The Wellingtonian editorial: Japan's Minister of Foreign Affairs
Blame who you will for the collision that sank the Ady Gil, but the person who should hang his head in shame is Murray McCully.
Though the Member of Parliament for Albany, Mr McCully lives in Wellington. We expect better of a Wellingtonian.
The Sea Shepherd anti-whaling protesters, who engineered the potentially lethal confrontations, and Japan's Institute of Cetaceous Research, which seems dedic-ated to finding out how much money it can make from hunting whales to extinction, have exchanged accusations and will no doubt continue to do so.
In an ideal world, the culprit would be flushed out in the wash of official investigations.
Maritime New Zealand Authority and the Transport Accident Investigation Commission are both legally charged with looking into incidents involving New Zealand-registered ships. Their Japanese counterparts have similar responsibilities.
Yet our Minister of Foreign Affairs seems more concerned that the incident could strain New Zealand-Japanese relat-ions and has made judgmental pronouncements about the collision, blaming the victims, who were nearly killed.
Mr McCully said New Zealand citizens who had "clearly been behaving in a manner that has put life at risk", had gone into the southern ocean looking for trouble and there was nothing he could do to stop them except "urge them to improve their conduct".
He has also dwelt at length on Sea Shepherd's obstructive practices, such as its use of lasers and propeller-fouling ropes, but has omitted to mention the water cannon and military hardware the whalers have employed.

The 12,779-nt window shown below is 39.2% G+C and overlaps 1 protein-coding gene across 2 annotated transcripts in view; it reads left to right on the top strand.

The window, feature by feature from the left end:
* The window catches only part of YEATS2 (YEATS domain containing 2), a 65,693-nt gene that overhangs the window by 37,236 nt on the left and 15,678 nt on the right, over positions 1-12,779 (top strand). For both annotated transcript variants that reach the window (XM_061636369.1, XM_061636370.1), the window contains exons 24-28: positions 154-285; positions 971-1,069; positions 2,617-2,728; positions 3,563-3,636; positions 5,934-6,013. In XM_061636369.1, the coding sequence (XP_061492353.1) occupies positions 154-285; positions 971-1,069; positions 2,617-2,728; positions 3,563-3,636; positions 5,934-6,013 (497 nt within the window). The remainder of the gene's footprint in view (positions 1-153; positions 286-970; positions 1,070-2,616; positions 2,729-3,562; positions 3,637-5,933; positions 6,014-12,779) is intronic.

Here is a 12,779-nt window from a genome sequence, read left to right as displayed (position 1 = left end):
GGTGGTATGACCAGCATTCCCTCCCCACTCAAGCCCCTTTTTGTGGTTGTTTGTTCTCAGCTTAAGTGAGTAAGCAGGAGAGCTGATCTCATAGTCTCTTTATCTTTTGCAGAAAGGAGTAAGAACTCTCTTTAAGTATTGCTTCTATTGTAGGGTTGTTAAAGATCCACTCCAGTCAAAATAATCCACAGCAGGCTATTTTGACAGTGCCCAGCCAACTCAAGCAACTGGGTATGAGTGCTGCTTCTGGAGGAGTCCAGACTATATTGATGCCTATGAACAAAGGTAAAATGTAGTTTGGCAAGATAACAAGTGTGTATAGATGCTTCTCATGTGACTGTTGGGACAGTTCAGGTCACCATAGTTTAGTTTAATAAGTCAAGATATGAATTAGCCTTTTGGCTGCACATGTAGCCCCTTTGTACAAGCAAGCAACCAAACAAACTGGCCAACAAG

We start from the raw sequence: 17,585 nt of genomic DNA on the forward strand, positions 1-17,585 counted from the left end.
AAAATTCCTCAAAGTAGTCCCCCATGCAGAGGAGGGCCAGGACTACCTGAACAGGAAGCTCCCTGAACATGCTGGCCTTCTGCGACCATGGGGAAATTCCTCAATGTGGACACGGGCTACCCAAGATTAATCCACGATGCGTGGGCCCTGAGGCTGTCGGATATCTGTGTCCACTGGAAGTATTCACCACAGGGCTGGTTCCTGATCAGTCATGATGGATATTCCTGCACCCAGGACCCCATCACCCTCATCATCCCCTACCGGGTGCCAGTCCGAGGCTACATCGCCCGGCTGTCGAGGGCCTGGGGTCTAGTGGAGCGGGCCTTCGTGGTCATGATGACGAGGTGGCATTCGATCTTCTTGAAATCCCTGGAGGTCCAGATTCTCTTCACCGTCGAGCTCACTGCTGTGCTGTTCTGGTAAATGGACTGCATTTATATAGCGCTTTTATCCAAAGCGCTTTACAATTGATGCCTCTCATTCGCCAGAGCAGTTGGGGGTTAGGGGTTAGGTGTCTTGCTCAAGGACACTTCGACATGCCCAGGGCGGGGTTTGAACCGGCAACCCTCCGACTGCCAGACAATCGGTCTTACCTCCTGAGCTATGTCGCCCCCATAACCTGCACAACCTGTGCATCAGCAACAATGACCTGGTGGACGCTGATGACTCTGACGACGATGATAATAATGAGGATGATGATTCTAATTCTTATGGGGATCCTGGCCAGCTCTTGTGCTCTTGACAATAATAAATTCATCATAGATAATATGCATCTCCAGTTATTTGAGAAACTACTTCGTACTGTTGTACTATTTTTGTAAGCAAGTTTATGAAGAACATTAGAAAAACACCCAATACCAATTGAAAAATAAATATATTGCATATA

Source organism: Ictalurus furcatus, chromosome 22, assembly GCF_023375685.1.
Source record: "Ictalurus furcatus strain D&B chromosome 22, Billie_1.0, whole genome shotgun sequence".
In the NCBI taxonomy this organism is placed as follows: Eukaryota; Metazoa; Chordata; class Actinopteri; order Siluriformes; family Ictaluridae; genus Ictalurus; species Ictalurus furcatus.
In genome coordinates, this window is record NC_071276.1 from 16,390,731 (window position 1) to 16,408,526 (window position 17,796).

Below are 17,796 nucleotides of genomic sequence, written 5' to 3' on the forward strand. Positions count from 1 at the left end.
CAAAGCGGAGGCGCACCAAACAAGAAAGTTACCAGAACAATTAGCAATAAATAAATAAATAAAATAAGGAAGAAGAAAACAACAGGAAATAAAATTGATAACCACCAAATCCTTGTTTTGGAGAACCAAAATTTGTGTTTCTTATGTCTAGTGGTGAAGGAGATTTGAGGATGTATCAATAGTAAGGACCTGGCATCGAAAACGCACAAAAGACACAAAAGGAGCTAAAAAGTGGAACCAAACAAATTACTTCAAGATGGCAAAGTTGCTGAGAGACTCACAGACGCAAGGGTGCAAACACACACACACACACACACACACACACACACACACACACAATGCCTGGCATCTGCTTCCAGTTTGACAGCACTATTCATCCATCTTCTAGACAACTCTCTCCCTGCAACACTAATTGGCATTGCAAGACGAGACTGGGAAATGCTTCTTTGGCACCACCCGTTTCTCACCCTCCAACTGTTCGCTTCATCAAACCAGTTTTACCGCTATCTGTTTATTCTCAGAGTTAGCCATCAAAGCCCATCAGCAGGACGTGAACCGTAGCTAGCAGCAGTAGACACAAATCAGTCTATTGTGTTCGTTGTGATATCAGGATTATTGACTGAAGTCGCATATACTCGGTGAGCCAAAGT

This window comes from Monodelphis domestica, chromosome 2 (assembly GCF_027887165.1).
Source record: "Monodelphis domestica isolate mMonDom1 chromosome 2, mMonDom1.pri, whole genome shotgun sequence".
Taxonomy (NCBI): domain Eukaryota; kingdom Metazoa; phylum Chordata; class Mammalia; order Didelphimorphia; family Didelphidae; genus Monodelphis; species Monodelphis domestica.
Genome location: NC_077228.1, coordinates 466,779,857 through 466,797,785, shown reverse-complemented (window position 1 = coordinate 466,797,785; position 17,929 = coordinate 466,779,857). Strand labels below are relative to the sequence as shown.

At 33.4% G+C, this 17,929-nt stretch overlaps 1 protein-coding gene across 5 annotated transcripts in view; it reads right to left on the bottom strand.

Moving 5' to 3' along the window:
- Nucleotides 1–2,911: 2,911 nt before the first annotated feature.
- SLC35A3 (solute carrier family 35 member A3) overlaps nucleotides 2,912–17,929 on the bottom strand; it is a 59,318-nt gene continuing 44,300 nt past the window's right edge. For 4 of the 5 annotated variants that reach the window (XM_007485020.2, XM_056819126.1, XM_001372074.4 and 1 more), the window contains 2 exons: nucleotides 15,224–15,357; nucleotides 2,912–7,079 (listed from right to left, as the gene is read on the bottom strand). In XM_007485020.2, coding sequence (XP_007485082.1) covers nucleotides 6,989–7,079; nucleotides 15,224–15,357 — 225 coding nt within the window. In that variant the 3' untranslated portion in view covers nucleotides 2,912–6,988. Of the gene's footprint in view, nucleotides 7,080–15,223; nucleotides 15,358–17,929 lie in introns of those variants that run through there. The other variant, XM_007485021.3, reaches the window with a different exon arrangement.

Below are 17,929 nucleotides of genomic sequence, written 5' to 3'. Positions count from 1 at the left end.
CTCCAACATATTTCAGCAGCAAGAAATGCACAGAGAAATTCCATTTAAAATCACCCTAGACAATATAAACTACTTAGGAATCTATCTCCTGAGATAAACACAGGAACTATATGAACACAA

Mr McCully has clearly taken a side and it has been against the New Zealanders. Broadcast video footage shows the Japanese ship Shohan Maru powering into the Ady Gil, though one maritime safety expert has said there was fault on both sides.
The court of public opinion will no doubt condemn one or the other of the two skippers.
However, it is difficult to believe the authorities charged with officially investigating the near-tragedy will be allowed to reach an impartial judgement.
Justice Peter Mahon was once pilloried by the Muldoon government for finding fault with the national airline in an earlier Antarctic tragedy, the Erebus disaster.
He was publicly humiliated for nothing more than diligently conducting his inquiry and daring to find fault with a government corporation.
In the immediate aftermath of the Erebus crash, we heard similar words from Mr Muldoon as he sought to pre-empt Justice Mahon's investigation.
To some extent the New Zealanders concerned have placed themselves in harm's way, but that does not excuse the Foreign Affairs Minister from representing the interests of his country and his countrymen.
Japan may be one of the world's biggest powers and New Zealand one of the smallest, but that makes strong representation even more important.
Mr McCully was correct in saying he could do nothing to safeguard those who chose to put themselves at risk.
Irrespective of that, if Japanese nationals have acted with illegal hostility they must be called on it.
So far Mr McCully has neglected to do that and has done his best to pre-empt the investigations. Worse, his words have been reprehensibly pro-Japanese and anti-New Zealand.